Orthodox worshippers flock to Famagusta
Thousands of Greek Cypriots, most refugees, flocked to the Ayios Giorgos Exorinos church in Famagusta where they attended a Good Friday service at their historical place of worship for the first time in decades. The service, the first since 1957 at the church in the medieval town, should send a message of hope and reunification, said leaders of both major parties AKEL and DISY on their way to the thronged church and its courtyard.
More than 4,000 people attended the service that started at around 5pm and was set to run for three and a half hours. The organisers said that around 3,000 people reserved a bus seat but a lot of people just travelled there by car. The church was visited not only by Famagustians but also by other refugees as well as people who just wanted to witness the historic event including foreign ambassadors.
Volunteers began arriving at the church from 5.30am to decorate the ‘Epitaphios’, which symbolises the body of Christ in Orthodox tradition. The service was broadcast live on all TV channels and by some foreign media. Many of those attending the service were too emotional too speak to the television cameras but those who did, sent a message of hope and reconciliation.
“I cannot describe how I feel. I’m overwhelmed with emotion for having the privilege to be here, attend the Good Friday service in this church”, said one woman who said she was a refugee from Famagusta. “I think that a solution must be found. Greek Cypriots and Turkish Cypriots can live together and our churches are longing for their bells to be tolled and for services to be held within their walls,” she said. Another refugee, Zeta Stavrinou was similarly overwhelmed. “I’m so emotional I don’t think I can take it anymore. I never believed that in my lifetime I would ever see a service in this church again. My parents got married in this church and we used to live around this part of the town when I was a kid,” she said, adding that she was sorry that a lot of her relatives didn’t get to see the church again. “I would like to thank everyone that made this a reality. Thank you. Thank you”.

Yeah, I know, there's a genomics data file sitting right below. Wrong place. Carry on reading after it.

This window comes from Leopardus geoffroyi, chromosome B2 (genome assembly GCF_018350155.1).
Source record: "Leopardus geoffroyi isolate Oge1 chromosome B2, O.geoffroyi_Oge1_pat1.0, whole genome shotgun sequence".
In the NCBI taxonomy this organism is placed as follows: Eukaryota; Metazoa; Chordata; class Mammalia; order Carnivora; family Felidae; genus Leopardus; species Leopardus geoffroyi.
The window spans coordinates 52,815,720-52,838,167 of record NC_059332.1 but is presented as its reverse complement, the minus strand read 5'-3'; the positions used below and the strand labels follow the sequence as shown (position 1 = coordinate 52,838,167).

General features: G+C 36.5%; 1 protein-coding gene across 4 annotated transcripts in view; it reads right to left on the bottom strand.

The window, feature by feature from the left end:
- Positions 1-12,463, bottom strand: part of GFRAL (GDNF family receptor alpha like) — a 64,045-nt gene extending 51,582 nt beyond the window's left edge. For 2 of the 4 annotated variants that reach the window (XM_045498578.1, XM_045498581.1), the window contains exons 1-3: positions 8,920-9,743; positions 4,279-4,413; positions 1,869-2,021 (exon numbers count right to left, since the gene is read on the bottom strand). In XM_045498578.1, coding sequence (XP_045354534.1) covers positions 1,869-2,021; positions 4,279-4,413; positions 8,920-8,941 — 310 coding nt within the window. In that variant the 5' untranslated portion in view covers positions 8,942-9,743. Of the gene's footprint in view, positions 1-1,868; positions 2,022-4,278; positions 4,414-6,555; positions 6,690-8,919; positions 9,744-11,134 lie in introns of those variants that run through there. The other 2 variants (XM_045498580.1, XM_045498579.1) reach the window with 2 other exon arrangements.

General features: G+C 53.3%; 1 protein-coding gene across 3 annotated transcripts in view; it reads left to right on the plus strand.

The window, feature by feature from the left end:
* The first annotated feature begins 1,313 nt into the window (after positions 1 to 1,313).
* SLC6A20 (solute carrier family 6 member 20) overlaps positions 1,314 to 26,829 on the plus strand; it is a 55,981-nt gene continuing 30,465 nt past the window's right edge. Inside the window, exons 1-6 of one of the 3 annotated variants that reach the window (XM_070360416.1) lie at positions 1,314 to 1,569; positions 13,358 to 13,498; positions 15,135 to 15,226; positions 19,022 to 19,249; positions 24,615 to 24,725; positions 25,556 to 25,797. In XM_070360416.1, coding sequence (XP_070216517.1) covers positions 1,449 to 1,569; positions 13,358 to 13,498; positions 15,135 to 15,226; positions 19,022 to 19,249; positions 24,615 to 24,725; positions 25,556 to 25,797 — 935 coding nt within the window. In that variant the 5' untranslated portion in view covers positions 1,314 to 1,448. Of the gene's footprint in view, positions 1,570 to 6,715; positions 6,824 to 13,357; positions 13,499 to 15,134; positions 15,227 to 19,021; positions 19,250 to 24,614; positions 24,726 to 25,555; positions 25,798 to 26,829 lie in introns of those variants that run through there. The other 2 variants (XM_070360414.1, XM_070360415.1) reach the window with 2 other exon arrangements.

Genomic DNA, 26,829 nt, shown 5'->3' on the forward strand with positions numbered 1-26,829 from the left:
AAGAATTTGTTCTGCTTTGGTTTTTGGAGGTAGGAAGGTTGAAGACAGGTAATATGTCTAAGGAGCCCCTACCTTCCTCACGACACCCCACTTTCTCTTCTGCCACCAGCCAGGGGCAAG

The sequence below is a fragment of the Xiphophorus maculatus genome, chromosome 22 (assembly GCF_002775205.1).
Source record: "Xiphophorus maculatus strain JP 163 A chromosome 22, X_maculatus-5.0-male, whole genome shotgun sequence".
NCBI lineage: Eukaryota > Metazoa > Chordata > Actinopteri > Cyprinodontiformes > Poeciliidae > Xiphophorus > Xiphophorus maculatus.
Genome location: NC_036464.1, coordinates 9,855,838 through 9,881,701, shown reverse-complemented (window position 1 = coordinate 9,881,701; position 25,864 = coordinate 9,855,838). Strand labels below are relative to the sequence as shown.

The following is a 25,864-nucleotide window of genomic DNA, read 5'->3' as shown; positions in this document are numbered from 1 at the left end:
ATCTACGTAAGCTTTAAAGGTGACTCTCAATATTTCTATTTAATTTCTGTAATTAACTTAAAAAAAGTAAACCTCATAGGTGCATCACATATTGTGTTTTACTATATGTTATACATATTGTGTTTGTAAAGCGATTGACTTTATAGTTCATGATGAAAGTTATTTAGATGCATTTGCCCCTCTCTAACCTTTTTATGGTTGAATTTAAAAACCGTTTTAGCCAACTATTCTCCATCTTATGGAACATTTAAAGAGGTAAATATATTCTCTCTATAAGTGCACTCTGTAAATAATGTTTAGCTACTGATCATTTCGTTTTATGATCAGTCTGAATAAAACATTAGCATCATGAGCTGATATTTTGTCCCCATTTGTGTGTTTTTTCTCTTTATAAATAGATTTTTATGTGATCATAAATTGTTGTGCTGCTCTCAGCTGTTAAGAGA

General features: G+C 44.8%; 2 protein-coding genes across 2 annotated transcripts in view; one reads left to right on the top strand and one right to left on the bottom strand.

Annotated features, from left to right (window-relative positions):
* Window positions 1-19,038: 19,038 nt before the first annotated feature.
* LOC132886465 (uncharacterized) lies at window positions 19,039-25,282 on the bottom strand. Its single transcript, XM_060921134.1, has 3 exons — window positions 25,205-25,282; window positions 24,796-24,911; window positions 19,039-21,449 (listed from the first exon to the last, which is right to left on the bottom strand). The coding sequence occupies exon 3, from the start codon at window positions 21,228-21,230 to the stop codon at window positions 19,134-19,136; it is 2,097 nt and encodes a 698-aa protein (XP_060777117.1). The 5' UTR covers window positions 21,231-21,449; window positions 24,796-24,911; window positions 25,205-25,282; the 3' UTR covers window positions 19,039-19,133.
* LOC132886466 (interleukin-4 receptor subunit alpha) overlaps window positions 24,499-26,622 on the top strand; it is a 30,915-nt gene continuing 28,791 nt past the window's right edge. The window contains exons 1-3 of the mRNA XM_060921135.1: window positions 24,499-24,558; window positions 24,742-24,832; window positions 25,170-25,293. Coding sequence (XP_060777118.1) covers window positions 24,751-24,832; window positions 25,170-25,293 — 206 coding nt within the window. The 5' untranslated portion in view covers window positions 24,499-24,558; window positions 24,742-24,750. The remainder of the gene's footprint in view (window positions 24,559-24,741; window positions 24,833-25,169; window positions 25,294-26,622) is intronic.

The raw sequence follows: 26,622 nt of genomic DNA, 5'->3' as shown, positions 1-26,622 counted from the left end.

But it wasn’t just people living in Cyprus that attended the event. Vasilis Mavrou, a refugee from Famagusta travel from England where he now lives. “I come to Cyprus every year for the Easter holidays and this year I came specifically to attend this event. I’m thrilled to be here, it’s the second time I’m visiting Famagusta. I hope that the refugees from Famagusta return to their homes. Today’s message should be that Greek Cypriots and Turkish Cypriots should stick together so we can build a new Cyprus,” he said. Leader of ruling party DISY Averof Neophytou also attended the event. Neophytou said that the service is a message of reconciliation and a path to trust between Greek Cypriots and Turkish Cypriots “the path that will lead us to salvation and to the resurrection of Cyprus, so we can see our country reunited once more,” he said. “The road ahead is very difficult and steep, much like the road to Calvary. We have to trek it though, or else we will never reach the Resurrection,” Neophytou added. The DISY leader admitted that it was his first time in Famagusta, despite being 53 years old. “Forty years ago, when the invasion took place, I was just a kid. Forty years of occupation is too many. If our generation didn’t get to see the whole country, one can only imagine what that means for our kids, teenagers and my three-year-old child. We must work hard. We must reunite our country,” he said. Neophytou was joined by the leader of AKEL, the main opposition party, Andros Kyprianou. Kyprianou said that he was deeply moved to have come to the church and that the service should send the message that 40 years of occupation was too much. “Greek Cypriots and Turkish Cypriots must work together to unite the island. This is the message we are sending by attending the Good Friday service. I’d like to believe that our message is being heard in every corner of the island,” Kyprianou said.
The church lies within the walled city of Famagusta, which is at very close proximity to the fenced off area of Famagusta, known as Varosha. Diplomatic initiatives are currently underway to have Varosha returned to Greek Cypriots as a confidence building measure. Several ambassadors attended the event as did the Turkish Cypriot Mufti , Dr Talip Atalay. The Bishop of Constantia and Famagusta, Vasileios, who officiated the service, presented the Turkish Cypriot religious leader with a copy of a lead seal, first commissioned by one of his predecessors bishop Akakios who lived in the 7th Century AD. Both clerics spoke of the peace that could be accomplished through religion, saying the Famagusta service was a testament to that.